Posted: May 29, 2016 1:32 am
by don't get me started
Igorfrankensteen, I see what you are saying about a mechanistic view of the world, and your take on start and stop makes a lot of sense. However, we have to remember that natural language is the product of the crooked timber of humanity, so the way that language chops up reality may or may not accord with the actual facts of the matter pertaining in the real world.
I’ll explain what I mean here.

In a classic paper, Vendler (1957) looked at the cognitive structures that underlie English verbs. He categorized them as follows:

1) States
These are words like love, know, and believe. These are deemed to be unvarying, unintentional and without any internal structure. They are not perceived of as being dynamic or goal oriented. Thus we do not say ‘I am believing in god’ or ‘I am loving my son’.

The other three categories are built around the combination of two features, durativity and telicity. Durative refers to events that take time, that are perceived to unfold over a certain time period. Telic events are events that move towards some goal or endpoint that brings about a change of state.

2) Activities
These are events which are durative but not telic. Discuss is an activity. It takes time, but has no internal structure. It is happening from the moment it starts until the moment it stops, but no conclusion or goal is implied. No matter if it lasted a minute or an hour, we still discussed.

3) Accomplishments
These are events that are both durative and telic. They take time and stop when they have reached a certain point. ‘Run a mile’ is seen to take time to accomplish and once the runner has passed the mile mark the action is complete, but not before. Even if he continues running after reaching the mile mark, he has still run a mile.

4) Achievements
These are telic but not durative. That is they are seen as happening instantaneously, and bring about a change of state. Start and find are examples of accomplishments. We cannot say ‘I am finding my keys. The transition from not having found to having found is instantaneous and complete.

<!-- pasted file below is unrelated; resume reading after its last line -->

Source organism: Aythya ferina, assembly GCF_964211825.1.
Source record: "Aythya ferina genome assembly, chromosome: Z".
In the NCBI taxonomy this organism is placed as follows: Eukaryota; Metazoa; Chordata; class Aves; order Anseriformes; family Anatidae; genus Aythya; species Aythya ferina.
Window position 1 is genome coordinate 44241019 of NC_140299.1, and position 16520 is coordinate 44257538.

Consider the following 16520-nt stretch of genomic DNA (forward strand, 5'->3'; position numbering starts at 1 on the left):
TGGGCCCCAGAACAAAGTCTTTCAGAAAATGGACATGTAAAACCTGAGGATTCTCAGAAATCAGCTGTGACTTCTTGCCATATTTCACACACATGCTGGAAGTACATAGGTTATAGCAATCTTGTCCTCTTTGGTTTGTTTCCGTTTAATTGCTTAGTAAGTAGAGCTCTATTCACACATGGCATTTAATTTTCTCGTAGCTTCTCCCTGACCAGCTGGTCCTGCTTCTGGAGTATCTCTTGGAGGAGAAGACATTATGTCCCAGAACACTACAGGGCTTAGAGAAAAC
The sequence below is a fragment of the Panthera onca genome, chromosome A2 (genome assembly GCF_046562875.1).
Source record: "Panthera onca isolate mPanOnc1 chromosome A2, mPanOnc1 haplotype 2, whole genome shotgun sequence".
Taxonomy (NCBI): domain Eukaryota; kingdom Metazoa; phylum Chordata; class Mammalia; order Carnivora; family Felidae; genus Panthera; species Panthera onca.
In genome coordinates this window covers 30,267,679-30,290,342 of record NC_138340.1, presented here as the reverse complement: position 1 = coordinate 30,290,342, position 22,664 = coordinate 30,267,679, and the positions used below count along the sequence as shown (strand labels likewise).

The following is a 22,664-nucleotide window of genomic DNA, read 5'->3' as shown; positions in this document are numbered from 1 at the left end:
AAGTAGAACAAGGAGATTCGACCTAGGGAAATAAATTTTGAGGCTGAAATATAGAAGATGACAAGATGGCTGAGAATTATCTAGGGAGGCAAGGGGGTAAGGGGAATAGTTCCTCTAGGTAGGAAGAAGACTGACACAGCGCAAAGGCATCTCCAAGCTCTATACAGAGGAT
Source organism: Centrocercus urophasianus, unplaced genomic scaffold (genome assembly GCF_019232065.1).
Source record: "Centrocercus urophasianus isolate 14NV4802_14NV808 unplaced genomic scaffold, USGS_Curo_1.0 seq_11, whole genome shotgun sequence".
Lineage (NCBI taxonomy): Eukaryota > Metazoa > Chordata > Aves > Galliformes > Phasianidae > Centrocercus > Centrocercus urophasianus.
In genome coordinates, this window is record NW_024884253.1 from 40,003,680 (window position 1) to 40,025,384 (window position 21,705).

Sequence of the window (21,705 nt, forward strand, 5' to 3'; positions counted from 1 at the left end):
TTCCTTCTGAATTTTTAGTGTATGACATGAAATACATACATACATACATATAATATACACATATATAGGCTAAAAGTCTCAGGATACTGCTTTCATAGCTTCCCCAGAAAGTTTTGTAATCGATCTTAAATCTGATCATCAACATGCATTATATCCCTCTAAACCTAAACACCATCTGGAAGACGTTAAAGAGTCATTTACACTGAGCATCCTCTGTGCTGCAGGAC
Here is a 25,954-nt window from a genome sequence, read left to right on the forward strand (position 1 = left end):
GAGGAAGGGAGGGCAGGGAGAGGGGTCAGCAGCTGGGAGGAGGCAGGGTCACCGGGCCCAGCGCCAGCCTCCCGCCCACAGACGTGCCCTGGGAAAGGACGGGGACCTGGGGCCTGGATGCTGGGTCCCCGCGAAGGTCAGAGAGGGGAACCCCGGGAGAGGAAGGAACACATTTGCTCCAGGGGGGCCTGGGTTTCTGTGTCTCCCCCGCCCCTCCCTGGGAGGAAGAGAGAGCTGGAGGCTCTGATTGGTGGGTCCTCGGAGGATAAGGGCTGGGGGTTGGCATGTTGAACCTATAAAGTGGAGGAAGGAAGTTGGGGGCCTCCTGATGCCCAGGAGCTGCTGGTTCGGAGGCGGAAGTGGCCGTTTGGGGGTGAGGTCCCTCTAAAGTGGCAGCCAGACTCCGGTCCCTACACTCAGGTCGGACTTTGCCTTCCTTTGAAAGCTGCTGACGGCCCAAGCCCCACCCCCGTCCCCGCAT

This system is encoded into the language, but it throws up some problems when we consider the world from a mechanistic rather than purely human-cognitive point of view.
The verb ‘kick’ may be seen as an achievement. That is, it is perceived as taking no time. ‘He kicked the ball’ is an instantaneous action, even though high speed cameras could capture the duration of the kick (If we defined ‘kick’ as the moment a boot came into contact with the ball until the moment contact ceased- other definitions are possible.) The high-speed camera may reveal that the kick lasted a certain number of milliseconds, but humans do not attend to this aspect and collapse the action to zero time duration.
Consider the durative nature of ‘he was waiting for 20 minutes’ compared with the non-durative nature of ‘he was kicking the ball for 20 minutes’. The former refers to a single continuous event (It is an activity), while the way that we interpret the latter is to say ‘he kicked the ball repeatedly for 20 minutes’, not that it took 20 minutes from the moment his foot contacted the ball until the moment contact ceased.

In a further example consider the verbs of visual perception in English. The verb watch is an activity. ‘He was watching the movie for 5 minutes’ shows continuous watching. The event is bounded only by its onset and termination. Whenever one stops watching is immaterial to the fact that one has watched. The verb ‘see however is an achievement. It is perceived as instantaneous and has telicity. If one says ‘I saw the movie’ it means that you perceived the movie in its entirety and a change of sate has ensued (You now know that Darth Vader is Kaiser Sose’s son or somesuch It is no coincidence that ‘I see’ means ‘I know’ in English). Even though it is understood that the process involved took time, this aspect is entirely dissatended to by speakers. To all intents and purposes the event took place instantaneously.

So, as Locke famously stated ‘Languages are not so constructed as to the rules of logik’. A mechanistic view of reality does not always match the peculiarities of the way we express that reality to one another.

The Vendler paper can be found here. http://semantics.uchicago.edu/scalarchange/vendler57.pdf

For another good read on the mismatch between human cognition and the scientific reality of the world I’d recommend:

Uncommon sense: The heretical nature of Science by Alan Cromer

http://www.amazon.co.jp/Uncommon-Sense-Heretical-Nature-Science/dp/0195096363/ref=sr_1_10?ie=UTF8&qid=1464483749&sr=8-10&keywords=uncommon+sense